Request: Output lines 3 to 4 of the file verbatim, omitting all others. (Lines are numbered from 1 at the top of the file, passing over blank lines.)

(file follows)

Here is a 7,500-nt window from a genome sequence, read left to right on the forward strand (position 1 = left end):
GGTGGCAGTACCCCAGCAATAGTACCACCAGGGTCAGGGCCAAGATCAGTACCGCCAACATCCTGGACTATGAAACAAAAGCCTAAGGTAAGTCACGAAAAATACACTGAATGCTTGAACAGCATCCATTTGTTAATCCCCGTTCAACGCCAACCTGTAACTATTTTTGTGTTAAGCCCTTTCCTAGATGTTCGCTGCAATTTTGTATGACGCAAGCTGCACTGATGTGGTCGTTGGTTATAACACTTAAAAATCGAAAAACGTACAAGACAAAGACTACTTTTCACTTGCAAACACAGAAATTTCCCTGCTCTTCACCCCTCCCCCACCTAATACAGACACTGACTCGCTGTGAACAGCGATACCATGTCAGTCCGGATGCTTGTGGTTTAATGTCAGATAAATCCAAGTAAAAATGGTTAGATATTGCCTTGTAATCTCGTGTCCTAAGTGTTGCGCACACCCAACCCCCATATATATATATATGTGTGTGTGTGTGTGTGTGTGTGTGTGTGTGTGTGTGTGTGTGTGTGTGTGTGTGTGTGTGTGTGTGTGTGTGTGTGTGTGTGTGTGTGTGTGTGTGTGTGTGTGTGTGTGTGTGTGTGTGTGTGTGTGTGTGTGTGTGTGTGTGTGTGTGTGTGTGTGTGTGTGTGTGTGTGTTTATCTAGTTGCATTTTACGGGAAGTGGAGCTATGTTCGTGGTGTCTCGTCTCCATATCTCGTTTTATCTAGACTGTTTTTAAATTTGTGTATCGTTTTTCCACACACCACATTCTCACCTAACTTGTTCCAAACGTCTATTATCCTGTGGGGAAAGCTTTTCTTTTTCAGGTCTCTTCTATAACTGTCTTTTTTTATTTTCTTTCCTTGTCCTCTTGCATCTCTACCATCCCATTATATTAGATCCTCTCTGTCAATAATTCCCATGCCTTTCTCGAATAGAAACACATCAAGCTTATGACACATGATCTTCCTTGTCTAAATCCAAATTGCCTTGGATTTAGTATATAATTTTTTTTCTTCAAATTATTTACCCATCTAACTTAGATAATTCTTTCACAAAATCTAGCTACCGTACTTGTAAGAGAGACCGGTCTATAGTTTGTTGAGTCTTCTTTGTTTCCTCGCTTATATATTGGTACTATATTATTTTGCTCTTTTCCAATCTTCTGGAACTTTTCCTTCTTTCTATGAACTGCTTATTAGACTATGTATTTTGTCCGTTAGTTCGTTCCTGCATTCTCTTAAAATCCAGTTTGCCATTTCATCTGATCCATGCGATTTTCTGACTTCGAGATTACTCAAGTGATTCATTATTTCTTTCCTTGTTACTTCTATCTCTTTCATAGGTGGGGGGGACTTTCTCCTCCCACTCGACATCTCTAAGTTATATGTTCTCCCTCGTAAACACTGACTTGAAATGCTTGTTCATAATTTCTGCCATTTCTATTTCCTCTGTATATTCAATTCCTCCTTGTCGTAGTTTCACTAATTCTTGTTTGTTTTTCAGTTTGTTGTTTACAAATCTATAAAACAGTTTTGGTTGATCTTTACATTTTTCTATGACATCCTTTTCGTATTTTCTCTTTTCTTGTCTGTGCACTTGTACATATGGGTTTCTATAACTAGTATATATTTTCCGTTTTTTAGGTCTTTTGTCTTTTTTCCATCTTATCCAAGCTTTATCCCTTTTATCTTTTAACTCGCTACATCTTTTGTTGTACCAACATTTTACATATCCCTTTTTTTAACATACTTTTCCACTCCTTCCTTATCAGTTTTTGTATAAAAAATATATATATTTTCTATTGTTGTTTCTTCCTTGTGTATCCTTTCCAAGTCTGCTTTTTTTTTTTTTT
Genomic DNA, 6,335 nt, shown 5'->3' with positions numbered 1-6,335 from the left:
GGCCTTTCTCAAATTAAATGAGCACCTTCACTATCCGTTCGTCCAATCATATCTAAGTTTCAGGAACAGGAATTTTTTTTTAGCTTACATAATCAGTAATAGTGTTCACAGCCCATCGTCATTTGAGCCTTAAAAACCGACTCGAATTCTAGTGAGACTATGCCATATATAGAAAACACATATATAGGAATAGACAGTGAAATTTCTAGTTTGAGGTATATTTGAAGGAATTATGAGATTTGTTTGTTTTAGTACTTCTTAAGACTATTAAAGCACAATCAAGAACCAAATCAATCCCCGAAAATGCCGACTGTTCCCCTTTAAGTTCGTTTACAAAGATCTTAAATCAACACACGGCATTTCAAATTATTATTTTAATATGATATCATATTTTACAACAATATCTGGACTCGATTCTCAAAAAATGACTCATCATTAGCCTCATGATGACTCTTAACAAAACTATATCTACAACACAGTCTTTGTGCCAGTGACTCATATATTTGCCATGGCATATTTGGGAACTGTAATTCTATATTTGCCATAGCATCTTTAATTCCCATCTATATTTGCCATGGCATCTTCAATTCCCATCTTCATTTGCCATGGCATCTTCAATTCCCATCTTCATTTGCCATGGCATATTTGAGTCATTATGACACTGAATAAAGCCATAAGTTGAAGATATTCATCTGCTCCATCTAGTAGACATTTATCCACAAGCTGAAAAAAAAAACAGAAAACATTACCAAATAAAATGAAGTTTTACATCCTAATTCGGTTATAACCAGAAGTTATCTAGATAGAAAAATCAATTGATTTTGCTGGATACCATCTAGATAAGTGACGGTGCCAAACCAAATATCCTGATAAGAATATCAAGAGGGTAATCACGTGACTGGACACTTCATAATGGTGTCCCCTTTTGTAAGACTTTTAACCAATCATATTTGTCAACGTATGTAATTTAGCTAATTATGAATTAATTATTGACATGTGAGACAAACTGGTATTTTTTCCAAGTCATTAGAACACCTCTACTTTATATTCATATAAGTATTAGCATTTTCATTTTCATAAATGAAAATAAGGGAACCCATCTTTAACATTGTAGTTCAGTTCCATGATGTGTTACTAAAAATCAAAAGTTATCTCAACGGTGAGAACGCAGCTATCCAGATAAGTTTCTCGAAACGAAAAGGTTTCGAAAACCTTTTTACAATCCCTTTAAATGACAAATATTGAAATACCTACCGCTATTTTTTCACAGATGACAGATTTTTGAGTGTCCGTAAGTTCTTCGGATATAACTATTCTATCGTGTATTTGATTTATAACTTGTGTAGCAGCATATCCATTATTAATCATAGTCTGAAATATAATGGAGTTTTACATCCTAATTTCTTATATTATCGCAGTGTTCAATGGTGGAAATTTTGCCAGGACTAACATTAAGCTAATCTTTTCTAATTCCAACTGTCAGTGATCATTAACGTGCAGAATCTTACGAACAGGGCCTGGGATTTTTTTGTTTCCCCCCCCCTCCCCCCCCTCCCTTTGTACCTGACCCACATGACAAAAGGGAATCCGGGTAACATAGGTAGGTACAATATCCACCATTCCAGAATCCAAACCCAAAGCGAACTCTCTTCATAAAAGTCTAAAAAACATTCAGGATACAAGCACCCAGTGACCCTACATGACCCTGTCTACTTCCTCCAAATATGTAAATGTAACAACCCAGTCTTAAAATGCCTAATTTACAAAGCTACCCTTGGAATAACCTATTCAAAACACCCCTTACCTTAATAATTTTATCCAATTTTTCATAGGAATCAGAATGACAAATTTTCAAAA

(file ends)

Genomic DNA, 6,335 nt, shown 5'->3' with positions numbered 1-6,335 from the left:
GGCCTTTCTCAAATTAAATGAGCACCTTCACTATCCGTTCGTCCAATCATATCTAAGTTTCAGGAACAGGAATTTTTTTTTAGCTTACATAATCAGTAATAGTGTTCACAGCCCATCGTCATTTGAGCCTTAAAAACCGACTCGAATTCTAGTGAGACTATGCCATATATAGAAAACACATATATAGGAATAGACAGTGAAATTTCTAGTTTGAGGTATATTTGAAGGAATTATGAGATTTGTTTGTTTTAGTACTTCTTAAGACTATTAAAGCACAATCAAGAACCAAATCAATCCCCGAAAATGCCGACTGTTCCCCTTTAAGTTCGTTTACAAAGATCTTAAATCAACACACGGCATTTCAAATTATTATTTTAATATGATATCATATTTTACAACAATATCTGGACTCGATTCTCAAAAAATGACTCATCATTAGCCTCATGATGACTCTTAACAAAACTATATCTACAACACAGTCTTTGTGCCAGTGACTCATATATTTGCCATGGCATATTTGGGAACTGTAATTCTATATTTGCCATAGCATCTTTAATTCCCATCTATATTTGCCATGGCATCTTCAATTCCCATCTTCATTTGCCATGGCATCTTCAATTCCCATCTTCATTTGCCATGGCATATTTGAGTCATTATGACACTGAATAAAGCCATAAGTTGAAGATATTCATCTGCTCCATCTAGTAGACATTTATCCACAAGCTGAAAAAAAAAACAGAAAACATTACCAAATAAAATGAAGTTTTACATCCTAATTCGGTTATAACCAGAAGTTATCTAGATAGAAAAATCAATTGATTTTGCTGGATACCATCTAGATAAGTGACGGTGCCAAACCAAATATCCTGATAAGAATATCAAGAGGGTAATCACGTGACTGGACACTTCATAATGGTGTCCCCTTTTGTAAGACTTTTAACCAATCATATTTGTCAACGTATGTAATTTAGCTAATTATGAATTAATTATTGACATGTGAGACAAACTGGTATTTTTTCCAAGTCATTAGAACACCTCTACTTTATATTCATATAAGTATTAGCATTTTCATTTTCATAAATGAAAATAAGGGAACCCATCTTTAACATTGTAGTTCAGTTCCATGATGTGTTACTAAAAATCAAAAGTTATCTCAACGGTGAGAACGCAGCTATCCAGATAAGTTTCTCGAAACGAAAAGGTTTCGAAAACCTTTTTACAATCCCTTTAAATGACAAATATTGAAATACCTACCGCTATTTTTTCACAGATGACAGATTTTTGAGTGTCCGTAAGTTCTTCGGATATAACTATTCTATCGTGTATTTGATTTATAACTTGTGTAGCAGCATATCCATTATTAATCATAGTCTGAAATATAATGGAGTTTTACATCCTAATTTCTTATATTATCGCAGTGTTCAATGGTGGAAATTTTGCCAGGACTAACATTAAGCTAATCTTTTCTAATTCCAACTGTCAGTGATCATTAACGTGCAGAATCTTACGAACAGGGCCTGGGATTTTTTTGTTTCCCCCCCCCTCCCCCCCCTCCCTTTGTACCTGACCCACATGACAAAAGGGAATCCGGGTAACATAGGTAGGTACAATATCCACCATTCCAGAATCCAAACCCAAAGCGAACTCTCTTCATAAAAGTCTAAAAAACATTCAGGATACAAGCACCCAGTGACCCTACATGACCCTGTCTACTTCCTCCAAATATGTAAATGTAACAACCCAGTCTTAAAATGCCTAATTTACAAAGCTACCCTTGGAATAACCTATTCAAAACACCCCTTACCTTAATAATTTTATCCAATTTTTCATAGGAATCAGAATGACAAATTTTCAAAA